Community Integration

(The Council)

Refers to arrangements that enable individuals to live, work, learn and play side by side in the community with people who do not have disabilities.

Components of Active Treatment:

(42 CFR 483.440)

          A. Comprehensive Functional Assessment (CFR42 CFR 483.440(c)(3)). The individual's interdisciplinary team must produce accurate, comprehensive functional assessment data, within 30 days after admission, that identify all of the individual's: Specific developmental strengths, including individual preferences; Specific functional and adaptive social skills the individual needs to acquire; Presenting disabilities and when possible their causes; and Need for services without regard to their availability.

          B. Individual Program Plan (IPP) (42 CFR 483.440(c)). The interdisciplinary team must prepare an IPP which includes opportunities for individual choice and self management and identifies: the discrete, measurable, criteria based objectives the individual is to achieve; and the specific individualized program of specialized and generic strategies, supports and techniques to be employed. The IPP must be directed toward the acquisition of the behaviors necessary for the individual to function with as much self-determination and independence as possible and the prevention or deceleration of regression or loss of current optimal functional status.

          C. Program Implementation (42 CFR 483.440(d)). Each individual must receive a continuous active treatment program consisting of needed interventions and services in sufficient intensity and frequency to support the achievement of IPP objectives.

          D. Program Documentation (42 CFR 483.440(e)). Accurate, systematic, behaviorally stated data about the individual's performance toward meeting the criteria stated in IPP objectives serves as the basis for necessary change and revision to the program.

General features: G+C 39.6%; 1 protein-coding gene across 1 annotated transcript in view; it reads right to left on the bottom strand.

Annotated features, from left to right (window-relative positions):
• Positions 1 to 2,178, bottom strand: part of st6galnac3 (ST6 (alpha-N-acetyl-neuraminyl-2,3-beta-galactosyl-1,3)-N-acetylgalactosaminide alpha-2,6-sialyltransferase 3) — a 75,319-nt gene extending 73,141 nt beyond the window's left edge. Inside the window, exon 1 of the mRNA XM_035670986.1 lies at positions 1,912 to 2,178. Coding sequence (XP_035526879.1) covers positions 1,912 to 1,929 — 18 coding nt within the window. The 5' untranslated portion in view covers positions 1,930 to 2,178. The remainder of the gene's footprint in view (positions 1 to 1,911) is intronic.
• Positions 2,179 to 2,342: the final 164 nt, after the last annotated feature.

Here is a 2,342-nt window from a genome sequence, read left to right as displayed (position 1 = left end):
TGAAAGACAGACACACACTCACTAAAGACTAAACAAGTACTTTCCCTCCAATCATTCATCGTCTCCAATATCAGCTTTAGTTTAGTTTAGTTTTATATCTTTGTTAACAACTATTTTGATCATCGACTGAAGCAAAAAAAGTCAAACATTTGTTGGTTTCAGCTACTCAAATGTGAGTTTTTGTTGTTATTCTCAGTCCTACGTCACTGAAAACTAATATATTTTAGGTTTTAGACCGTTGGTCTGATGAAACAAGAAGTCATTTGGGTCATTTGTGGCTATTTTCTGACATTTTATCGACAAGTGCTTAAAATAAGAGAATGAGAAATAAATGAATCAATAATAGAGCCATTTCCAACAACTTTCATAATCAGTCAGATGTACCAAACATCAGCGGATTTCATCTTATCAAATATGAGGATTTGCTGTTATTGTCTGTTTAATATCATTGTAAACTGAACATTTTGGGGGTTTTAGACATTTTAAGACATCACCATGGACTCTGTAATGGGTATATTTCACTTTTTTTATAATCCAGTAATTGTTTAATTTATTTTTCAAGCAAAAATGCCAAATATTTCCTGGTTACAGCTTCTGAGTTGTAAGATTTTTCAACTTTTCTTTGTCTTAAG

E. Program Monitoring and Change (42 CFR 483.440(f). At least annually, the comprehensive functional assessment of each individual is reviewed by the interdisciplinary team for its relevancy and updated, as needed. The IPP is revised as appropriate.

Developmental Disability

(P.L. 101-496)

A severe, chronic disability of a person 5 years of age or older which:

          (a) Is attributable to a mental or physical impairment or is a combination of mental and physical impairments;

          (b) Is manifested before the person attains age twenty-two;

          (c) Results in substantial functional limitations in three or more of the following areas of major life activity: (i) self care;(ii) receptive and expressed language; (iii) learning; (iv) mobility; (v) self direction; (vi) capacity for independent living; and (vii) economic self sufficiency; and

          (d) reflects the person's need for a combination and sequence of special, interdisciplinary or generic care, treatment or other services which are lifelong or extended duration and are individually planned and coordinated; except that such term, when applied to infants and young children (meaning individuals from birth to age 5, inclusive), who have substantial developmental delay or specific congenital or acquired conditions with a high probability of resulting in developmental disabilities if services are not provided.


(42 CFR 435.1009)

Institution means an establishment that furnishes (in single or multiple facilities) food, shelter, and some treatment or services to four or more persons unrelated to the proprietor.

Interdisciplinary Team


A group of professionals, paraprofessionals and non-professionals who possess the knowledge, skill and expertise necessary to accurately identify the comprehensive array of the individual's needs and design appropriate services and specialized programs responsive to those needs.

Intermediate Care Facility for Persons with Mental Retardation

(1905(d) of the Social Security Act)

(d) ...means an institution (or distinct part thereof) for the mentally retarded or persons with related conditions if --

          the primary purpose of such institution (or distinct part thereof) is to provide health or rehabilitative services mentally retarded individuals and the institution meets such standards as may be prescribed by the Secretary;